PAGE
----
The what-if analysis encourages a PrHA team to think of questions that begin with
"What-if." Through this questioning process, an experienced group of individuals
identify possible accident events, their consequences, and existing safety levels, then
suggest alternatives for risk reduction. The potential accidents identified are neither
ranked nor given quantitative implications.
The what-if analysis method may simply generate a list of questions and answers about
the process. However, it usually results in a tabular listing of hazardous situations, their
consequences, safety levels, and possible options for risk reduction.
4.2.2 Analysis Procedure
PREPARING FOR THE ANALYSIS.
The information needed for a what-if analysis includes
process descriptions, operating parameters, drawings, and operating procedures. All
information must be available to the PrHA team, if possible, in advance of the team
For analysis of an existing plant, the PrHA team may want to interview personnel
responsible for operations, maintenance, utilities, or other services, if they are not on the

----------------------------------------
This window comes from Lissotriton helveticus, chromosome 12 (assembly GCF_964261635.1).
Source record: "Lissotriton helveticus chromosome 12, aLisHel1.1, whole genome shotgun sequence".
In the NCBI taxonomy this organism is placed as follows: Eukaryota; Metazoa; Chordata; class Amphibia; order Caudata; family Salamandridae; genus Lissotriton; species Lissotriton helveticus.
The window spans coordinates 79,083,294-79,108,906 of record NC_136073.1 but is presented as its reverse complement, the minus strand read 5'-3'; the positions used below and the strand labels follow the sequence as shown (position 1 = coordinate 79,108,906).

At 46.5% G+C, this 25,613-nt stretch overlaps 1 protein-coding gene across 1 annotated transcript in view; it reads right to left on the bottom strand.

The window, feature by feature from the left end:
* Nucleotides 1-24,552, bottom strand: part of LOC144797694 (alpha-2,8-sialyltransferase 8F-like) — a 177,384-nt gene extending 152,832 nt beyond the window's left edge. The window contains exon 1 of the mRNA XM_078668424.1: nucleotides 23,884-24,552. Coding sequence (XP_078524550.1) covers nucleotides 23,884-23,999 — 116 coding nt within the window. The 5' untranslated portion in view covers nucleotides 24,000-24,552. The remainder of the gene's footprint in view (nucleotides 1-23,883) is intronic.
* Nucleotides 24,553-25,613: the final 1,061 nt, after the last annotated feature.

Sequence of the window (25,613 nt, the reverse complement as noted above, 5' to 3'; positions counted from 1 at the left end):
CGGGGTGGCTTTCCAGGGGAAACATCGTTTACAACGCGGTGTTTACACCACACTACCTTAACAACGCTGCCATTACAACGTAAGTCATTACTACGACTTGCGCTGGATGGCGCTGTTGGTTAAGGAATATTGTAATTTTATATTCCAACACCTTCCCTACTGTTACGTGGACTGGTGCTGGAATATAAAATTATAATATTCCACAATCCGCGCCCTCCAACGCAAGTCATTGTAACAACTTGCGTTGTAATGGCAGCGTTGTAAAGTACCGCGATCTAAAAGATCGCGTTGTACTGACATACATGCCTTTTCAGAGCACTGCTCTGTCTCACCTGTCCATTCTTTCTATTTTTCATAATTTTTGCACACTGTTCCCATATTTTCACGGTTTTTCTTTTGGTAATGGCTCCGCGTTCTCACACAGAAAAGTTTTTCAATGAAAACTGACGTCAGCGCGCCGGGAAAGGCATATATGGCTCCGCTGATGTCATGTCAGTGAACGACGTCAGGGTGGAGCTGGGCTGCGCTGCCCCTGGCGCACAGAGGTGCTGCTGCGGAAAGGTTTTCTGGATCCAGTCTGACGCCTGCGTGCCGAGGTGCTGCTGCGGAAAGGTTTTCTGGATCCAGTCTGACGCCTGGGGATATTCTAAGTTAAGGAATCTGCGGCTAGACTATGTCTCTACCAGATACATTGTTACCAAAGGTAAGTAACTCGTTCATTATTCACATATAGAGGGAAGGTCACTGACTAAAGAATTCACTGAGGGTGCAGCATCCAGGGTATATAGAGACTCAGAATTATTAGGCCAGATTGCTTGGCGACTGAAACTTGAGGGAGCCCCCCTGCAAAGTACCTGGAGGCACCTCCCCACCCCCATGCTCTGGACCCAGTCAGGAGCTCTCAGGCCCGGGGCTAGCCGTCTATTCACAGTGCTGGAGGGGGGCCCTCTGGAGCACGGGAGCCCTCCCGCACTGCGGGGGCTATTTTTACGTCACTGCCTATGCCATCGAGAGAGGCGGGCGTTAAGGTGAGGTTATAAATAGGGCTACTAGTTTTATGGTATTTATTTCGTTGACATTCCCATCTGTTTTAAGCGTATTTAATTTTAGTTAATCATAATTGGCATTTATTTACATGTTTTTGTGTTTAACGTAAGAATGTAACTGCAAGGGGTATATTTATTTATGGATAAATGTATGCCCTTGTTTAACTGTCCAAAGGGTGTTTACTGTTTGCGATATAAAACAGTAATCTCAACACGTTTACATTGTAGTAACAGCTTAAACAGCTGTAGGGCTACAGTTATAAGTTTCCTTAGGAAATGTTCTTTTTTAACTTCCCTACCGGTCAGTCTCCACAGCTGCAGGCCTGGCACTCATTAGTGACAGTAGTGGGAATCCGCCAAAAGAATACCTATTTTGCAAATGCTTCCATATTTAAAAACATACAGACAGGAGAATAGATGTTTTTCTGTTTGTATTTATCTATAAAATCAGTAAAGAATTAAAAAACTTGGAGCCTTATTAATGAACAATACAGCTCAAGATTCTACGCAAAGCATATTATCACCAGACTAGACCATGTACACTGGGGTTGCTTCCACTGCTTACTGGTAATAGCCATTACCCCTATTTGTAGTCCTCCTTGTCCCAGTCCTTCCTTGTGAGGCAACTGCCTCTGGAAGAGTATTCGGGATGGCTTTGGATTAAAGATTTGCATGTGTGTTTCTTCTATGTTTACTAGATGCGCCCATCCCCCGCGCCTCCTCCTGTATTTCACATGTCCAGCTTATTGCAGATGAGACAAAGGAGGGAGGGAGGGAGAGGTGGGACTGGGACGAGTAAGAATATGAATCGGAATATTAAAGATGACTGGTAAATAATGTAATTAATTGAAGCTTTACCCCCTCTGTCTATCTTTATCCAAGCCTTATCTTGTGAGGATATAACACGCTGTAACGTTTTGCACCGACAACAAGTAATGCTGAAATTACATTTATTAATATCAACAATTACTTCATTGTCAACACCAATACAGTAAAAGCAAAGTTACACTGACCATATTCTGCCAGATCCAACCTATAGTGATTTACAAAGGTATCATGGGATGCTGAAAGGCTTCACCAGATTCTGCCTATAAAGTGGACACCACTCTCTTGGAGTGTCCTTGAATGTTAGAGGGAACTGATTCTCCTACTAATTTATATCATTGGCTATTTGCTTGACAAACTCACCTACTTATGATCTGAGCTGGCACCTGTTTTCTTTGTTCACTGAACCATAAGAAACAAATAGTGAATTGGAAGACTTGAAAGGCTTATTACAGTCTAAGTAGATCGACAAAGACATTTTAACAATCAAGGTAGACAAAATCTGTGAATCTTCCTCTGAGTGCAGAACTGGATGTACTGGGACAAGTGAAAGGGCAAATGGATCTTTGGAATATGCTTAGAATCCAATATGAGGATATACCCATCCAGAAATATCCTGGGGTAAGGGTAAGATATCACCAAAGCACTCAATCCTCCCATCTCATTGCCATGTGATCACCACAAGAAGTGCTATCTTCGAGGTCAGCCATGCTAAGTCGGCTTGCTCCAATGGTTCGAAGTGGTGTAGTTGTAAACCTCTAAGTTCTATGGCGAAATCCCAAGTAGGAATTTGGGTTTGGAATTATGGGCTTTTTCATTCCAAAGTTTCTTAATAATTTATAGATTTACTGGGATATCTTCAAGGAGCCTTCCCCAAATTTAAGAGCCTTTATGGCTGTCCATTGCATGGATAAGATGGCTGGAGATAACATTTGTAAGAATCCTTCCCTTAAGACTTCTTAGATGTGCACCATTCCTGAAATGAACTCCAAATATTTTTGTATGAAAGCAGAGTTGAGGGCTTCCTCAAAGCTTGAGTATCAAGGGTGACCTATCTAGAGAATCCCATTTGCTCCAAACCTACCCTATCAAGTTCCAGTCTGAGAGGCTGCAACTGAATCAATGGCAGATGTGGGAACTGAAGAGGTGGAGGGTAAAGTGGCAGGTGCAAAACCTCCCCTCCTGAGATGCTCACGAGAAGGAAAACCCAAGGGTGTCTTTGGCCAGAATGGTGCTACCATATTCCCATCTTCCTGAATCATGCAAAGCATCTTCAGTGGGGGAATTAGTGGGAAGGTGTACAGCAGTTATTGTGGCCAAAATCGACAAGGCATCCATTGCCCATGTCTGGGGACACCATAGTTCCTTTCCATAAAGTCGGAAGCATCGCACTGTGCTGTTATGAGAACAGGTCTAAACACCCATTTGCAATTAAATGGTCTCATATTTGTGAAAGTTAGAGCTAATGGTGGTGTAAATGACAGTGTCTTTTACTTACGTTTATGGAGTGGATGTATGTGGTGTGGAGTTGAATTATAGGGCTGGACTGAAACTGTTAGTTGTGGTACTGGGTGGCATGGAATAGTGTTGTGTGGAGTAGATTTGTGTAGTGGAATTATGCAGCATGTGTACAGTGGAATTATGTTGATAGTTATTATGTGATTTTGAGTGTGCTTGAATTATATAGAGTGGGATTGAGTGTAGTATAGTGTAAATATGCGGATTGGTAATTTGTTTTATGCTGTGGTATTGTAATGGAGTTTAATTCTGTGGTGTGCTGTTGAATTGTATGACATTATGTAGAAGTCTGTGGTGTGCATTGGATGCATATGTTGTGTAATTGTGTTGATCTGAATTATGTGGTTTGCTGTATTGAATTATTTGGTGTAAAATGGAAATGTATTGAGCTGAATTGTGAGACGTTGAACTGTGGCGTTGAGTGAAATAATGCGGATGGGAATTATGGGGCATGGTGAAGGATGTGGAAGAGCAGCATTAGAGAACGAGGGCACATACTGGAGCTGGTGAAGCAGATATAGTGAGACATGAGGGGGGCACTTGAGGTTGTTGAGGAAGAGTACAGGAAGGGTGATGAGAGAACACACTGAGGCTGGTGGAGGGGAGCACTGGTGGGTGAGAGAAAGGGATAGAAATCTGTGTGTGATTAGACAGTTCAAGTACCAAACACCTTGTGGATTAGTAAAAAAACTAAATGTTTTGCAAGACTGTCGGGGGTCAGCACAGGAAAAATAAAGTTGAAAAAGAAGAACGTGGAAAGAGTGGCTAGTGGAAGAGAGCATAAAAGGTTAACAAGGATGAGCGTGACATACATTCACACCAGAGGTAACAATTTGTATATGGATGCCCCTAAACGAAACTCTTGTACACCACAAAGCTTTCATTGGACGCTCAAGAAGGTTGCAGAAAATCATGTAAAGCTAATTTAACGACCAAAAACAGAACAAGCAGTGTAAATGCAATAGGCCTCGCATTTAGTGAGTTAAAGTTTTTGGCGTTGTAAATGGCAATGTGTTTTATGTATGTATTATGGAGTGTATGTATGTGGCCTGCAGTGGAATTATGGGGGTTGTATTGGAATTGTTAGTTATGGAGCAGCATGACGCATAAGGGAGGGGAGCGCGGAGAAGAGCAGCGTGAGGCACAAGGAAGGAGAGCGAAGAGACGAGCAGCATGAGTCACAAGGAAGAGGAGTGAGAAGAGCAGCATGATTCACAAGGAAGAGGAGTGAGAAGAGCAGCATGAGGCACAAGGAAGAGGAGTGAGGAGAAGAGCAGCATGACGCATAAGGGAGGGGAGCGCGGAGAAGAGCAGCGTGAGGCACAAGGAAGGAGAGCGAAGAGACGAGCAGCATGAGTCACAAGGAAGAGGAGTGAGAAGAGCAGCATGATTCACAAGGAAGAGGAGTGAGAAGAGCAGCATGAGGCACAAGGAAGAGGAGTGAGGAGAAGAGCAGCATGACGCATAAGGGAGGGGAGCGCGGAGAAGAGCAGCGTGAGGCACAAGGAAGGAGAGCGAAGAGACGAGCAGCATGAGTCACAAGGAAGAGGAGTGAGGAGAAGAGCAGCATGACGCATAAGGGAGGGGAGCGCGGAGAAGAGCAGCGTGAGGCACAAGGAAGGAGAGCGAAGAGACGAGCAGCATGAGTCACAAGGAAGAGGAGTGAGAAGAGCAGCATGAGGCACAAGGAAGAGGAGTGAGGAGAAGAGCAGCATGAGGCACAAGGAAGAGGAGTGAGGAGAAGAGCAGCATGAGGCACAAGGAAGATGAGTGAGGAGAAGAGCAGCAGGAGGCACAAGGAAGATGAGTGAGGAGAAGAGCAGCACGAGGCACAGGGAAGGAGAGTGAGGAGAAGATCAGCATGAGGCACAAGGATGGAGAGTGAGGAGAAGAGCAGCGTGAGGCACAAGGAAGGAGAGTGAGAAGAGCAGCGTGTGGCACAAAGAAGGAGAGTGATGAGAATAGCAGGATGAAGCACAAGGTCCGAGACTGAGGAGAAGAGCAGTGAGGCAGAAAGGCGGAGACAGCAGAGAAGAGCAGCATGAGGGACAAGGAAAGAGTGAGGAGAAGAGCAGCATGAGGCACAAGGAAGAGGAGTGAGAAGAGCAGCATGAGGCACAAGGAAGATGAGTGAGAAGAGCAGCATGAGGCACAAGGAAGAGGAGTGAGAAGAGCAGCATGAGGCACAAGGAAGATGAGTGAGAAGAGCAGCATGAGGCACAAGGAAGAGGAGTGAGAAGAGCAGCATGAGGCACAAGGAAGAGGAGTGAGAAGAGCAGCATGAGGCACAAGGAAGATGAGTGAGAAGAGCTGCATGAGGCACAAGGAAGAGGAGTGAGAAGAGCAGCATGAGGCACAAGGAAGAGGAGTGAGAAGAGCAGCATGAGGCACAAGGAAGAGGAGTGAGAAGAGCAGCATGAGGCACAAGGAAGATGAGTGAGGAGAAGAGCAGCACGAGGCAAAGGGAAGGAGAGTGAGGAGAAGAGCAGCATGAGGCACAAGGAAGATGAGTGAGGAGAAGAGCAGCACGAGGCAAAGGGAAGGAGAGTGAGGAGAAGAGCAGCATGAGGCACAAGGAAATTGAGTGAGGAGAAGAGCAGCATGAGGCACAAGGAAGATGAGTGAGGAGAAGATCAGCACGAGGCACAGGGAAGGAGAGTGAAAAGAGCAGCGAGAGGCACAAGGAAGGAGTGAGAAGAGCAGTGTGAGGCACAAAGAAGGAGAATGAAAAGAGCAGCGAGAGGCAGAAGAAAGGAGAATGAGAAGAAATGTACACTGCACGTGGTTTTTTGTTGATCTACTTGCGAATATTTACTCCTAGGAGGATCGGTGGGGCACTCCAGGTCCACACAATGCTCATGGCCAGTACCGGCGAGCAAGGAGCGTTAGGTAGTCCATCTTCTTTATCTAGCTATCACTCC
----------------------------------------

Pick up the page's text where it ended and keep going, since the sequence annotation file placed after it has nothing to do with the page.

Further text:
PrHA team. In addition, if the analysis is performed offsite, the PrHA team should walk
through the facility to better understand its layout, construction, and operation. Thus,
visits and interviews should be scheduled before the analysis begins. Finally, some
preliminary what-if questions should be prepared to "seed" the team meetings. If the
analysis is an update of a previous PrHA, then questions listed in previous reports can be
used. For a new process or a first-time application, preliminary questions should be
developed by team members before the meetings, although additional questions
formulated during the meetings are essential. The cause-and-effect thought process used
in other types of analyses described in this section, such as HAZOP studies and FMEAs,
can help formulate questions.
PERFORMING THE ANALYSIS.
The scope of the study should be agreed upon by the team
members. The analysis meetings should begin with a basic explanation of the process by
operations staff who have overall facility and process knowledge, plus expertise relevant
to the team's area of investigation. The presentation should also describe the facility's
safety precautions, safety equipment, and health control procedures.
The meetings then revolve around potential safety issues identified by the analysts. The
analysts are encouraged to voice any potential safety concern in terms of questions that
begin with "what-if." However, any process safety concern can be voiced, even if it is
not phrased as a question. For example:
"I wonder what would happen if the wrong material was delivered."
"What if Pump Y seals begin to leak?"
"What if valve X fails open?"
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